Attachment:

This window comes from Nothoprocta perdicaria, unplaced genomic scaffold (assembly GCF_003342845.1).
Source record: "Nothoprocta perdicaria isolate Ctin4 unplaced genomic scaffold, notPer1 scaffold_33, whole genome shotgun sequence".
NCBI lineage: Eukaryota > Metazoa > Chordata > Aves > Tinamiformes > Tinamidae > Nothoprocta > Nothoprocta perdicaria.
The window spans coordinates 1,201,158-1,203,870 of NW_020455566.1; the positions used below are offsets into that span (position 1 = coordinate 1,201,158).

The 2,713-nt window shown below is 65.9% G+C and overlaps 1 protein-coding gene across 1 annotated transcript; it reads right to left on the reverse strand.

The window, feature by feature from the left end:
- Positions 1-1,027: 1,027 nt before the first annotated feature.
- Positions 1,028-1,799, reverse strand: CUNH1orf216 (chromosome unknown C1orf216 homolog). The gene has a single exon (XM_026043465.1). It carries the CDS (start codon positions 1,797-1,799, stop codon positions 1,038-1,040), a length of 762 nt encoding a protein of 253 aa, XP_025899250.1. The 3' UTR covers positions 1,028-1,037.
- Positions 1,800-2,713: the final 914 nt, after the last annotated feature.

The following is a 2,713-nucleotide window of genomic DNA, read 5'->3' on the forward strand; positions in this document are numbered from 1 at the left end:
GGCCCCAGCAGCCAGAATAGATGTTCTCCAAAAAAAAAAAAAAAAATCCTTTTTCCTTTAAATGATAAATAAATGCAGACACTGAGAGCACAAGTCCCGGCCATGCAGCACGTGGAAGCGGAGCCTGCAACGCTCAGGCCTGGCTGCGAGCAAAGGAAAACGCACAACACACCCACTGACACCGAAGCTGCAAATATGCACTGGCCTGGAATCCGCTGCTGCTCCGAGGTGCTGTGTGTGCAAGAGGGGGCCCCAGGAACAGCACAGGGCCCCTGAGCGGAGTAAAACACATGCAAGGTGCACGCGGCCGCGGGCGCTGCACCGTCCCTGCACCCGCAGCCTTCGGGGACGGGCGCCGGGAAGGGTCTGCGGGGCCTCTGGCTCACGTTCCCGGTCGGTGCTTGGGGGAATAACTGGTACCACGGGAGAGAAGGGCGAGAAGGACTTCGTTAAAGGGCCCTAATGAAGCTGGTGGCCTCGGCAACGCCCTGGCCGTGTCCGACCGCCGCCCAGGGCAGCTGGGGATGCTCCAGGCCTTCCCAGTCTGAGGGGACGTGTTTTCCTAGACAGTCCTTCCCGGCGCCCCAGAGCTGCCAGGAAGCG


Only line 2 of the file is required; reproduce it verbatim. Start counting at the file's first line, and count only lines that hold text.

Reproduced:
Source record: "Nothoprocta perdicaria isolate Ctin4 unplaced genomic scaffold, notPer1 scaffold_33, whole genome shotgun sequence".